The compartimental transmission model is one of the main models we use to model the transmission of infectious diseases. It divides the population into several conceptual subpopulations or compartments into which each individual is assigned.

In its simplest form, such a model describes the dynamics between a group of susceptible (S: susceptible), exposed (E: exposed), infectious (I: infectious) and recovered (R: recovered or removed) individuals, which is why this type of model is referred to as a SEIR model. Flows from one compartment to the next are described by differential equations--expressing the dynamics and velocity of that flow.

The__ infection pressure λ(t) __is time-dependent and indicates how quickly a susceptible person is exposed to the infectious agent (e.g. a virus). The model parameters γ (gamma) and σ (sigma) indicate the rate at which an exposed person becomes infectious or subsequently recovers and can no longer transmit the pathogen.

Greater infection pressure implies that the average number of persons infected by a "typical" infected person will be greater throughout the infectious period. In other words, the infection pressure λ(t) depends on the number of infected persons at time t in the population and on the probability of infection on contact between an infected and a susceptible person.

The compartmental models that we use to map the spread of COVID-19, however, are a lot more complex than this basic SEIR model. In addition to defining a group of exposed persons, the model includes a pre-symptomatic phase during which a person may be infectious before developing symptoms or before a formal diagnosis is conclusive. In addition, the model takes into account asymptomatic cases that also contribute to the further spread of the disease especially when they are unaware they are infectious. Unfortunately, in the case of COVID-19, additional compartments are needed besides recovery for everyone who is hospitalized and for those who eventually die.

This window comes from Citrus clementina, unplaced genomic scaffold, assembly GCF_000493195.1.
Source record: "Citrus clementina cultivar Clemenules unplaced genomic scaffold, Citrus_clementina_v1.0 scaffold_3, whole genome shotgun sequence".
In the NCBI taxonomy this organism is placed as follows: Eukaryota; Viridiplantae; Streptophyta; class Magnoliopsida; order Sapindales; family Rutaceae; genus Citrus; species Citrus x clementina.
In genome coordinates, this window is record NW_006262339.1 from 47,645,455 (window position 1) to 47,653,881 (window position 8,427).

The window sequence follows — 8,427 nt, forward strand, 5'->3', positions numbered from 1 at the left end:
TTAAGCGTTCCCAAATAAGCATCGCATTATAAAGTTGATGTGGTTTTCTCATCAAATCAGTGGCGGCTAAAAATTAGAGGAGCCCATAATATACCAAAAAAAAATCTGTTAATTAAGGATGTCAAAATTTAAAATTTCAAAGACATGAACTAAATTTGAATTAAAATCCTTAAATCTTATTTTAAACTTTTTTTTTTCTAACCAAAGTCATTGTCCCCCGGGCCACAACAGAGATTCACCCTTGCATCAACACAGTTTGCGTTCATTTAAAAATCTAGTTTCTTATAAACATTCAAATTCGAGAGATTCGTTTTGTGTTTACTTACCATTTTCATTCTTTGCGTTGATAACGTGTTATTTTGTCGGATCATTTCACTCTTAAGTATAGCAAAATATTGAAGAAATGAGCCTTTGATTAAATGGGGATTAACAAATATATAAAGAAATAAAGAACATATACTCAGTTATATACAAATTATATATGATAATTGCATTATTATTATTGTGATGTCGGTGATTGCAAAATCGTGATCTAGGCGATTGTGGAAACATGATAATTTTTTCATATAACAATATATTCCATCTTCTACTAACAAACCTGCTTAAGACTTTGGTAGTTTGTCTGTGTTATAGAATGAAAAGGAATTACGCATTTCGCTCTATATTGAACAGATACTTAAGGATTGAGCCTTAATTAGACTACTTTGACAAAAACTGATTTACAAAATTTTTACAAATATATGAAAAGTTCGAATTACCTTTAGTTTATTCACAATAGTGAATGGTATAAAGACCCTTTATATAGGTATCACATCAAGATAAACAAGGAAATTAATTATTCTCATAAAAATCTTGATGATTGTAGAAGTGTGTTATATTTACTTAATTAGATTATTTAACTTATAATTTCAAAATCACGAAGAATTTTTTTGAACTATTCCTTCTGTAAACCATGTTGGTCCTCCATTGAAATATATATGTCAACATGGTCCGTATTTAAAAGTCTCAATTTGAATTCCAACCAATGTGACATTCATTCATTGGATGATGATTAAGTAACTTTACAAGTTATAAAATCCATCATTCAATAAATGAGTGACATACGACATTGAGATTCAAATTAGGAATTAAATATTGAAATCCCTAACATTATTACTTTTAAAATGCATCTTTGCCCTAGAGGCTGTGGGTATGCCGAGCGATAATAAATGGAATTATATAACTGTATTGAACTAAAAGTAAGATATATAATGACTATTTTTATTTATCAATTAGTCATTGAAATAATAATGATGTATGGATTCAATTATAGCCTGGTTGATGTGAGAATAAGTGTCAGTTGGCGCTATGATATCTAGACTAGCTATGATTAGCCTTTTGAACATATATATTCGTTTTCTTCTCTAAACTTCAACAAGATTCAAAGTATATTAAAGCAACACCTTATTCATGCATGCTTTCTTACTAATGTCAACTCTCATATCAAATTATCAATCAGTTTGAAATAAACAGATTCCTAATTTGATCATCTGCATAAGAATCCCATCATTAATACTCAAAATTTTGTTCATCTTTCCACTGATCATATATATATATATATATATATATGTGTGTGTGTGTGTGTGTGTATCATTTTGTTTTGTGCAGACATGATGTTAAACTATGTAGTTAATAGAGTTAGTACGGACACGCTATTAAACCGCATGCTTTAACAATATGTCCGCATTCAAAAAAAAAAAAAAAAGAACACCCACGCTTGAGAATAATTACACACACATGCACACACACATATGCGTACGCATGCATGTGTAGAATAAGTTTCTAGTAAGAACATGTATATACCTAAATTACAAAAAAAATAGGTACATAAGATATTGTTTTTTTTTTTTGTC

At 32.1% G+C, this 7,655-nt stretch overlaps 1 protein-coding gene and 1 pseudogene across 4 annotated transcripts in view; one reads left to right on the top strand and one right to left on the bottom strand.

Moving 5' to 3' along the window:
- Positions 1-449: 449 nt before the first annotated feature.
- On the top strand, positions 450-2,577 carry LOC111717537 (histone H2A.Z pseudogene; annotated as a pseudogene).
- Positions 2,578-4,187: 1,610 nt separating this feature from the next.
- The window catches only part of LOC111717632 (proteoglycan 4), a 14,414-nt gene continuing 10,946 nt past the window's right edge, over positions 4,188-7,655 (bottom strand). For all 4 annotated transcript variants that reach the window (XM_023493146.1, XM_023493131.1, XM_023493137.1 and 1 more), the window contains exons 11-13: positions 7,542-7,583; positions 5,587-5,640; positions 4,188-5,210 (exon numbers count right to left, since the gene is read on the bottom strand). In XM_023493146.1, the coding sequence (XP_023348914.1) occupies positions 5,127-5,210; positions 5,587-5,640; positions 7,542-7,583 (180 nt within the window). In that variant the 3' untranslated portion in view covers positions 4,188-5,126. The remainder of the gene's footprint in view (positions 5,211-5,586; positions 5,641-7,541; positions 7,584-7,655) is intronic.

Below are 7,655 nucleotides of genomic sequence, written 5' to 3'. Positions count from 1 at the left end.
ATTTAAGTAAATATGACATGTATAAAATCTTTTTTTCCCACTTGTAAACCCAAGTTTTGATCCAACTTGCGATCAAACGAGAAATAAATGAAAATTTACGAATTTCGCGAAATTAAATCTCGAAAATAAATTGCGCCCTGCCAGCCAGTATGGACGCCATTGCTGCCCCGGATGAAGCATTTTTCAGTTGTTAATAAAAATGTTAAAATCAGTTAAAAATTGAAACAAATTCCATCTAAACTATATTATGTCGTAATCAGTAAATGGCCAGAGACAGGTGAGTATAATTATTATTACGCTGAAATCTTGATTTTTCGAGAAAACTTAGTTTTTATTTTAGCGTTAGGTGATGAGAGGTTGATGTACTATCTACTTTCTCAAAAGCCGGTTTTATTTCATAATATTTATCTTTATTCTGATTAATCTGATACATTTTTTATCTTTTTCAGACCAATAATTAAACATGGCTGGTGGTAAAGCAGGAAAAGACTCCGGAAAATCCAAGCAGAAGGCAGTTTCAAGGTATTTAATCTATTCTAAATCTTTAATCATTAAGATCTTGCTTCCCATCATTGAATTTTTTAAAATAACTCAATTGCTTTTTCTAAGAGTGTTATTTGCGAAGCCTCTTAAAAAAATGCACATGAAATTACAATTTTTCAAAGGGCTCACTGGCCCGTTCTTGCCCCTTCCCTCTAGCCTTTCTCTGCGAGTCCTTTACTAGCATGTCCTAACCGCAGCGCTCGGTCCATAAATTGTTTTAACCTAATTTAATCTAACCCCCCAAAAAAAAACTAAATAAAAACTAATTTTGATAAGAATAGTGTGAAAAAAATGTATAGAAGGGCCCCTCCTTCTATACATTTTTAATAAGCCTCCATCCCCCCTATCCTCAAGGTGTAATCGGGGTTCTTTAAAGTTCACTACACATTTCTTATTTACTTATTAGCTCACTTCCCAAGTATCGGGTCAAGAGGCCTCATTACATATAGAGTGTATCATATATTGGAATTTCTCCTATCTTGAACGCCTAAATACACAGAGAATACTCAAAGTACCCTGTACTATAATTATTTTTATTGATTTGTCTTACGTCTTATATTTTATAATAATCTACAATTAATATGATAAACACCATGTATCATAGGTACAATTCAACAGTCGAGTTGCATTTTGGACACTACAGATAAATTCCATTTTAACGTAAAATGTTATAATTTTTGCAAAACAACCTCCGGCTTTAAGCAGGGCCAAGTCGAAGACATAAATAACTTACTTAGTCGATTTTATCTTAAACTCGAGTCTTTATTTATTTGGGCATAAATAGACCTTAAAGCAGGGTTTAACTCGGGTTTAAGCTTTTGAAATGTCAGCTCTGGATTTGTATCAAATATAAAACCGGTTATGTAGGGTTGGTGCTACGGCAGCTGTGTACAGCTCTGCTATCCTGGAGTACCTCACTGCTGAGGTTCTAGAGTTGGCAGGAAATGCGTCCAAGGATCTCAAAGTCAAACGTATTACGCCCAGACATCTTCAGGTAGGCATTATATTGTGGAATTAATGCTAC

The SEIR model then immediately looks a lot more complex:

After infection with SARS-CoV-2, a susceptible (S) person shifts to an exposed (E) status. As soon as they subsequently become infectious themselves, they belong to a pre-symptomatic category (I presym); both E and Ipresymp include the incubation period between which a person is already infected but does not (yet) show symptoms. Some will remain asymptomatic (I asym); others will develop mild (I mild) or severe (I sev) symptoms.

Those without symptoms and those whose symptoms remain mild will at some point recover (Recovered). If symptoms do become more severe, hospitalization (I hosp), perhaps even intensive care (I icu), is required, with two possible outcomes: recovery (Recovered) or death (Death).

The compartmental transmission model for COVID-19 not only contains more compartments than the basic SEIR model, but the flow between each is also more complex. Indeed, we consider movements from one compartment to another not only in function of time, but also in function of people's age and contact behavior. The distribution of the number of people by age group and the age-specific mortality of COVID-19 are taken into account in order to make realistic and correct short- and medium-term forecasts. Data from blood analyses are also included in the model in order to correct for those who have already been exposed to the virus in the past and are therefore not or less susceptible to a new infection.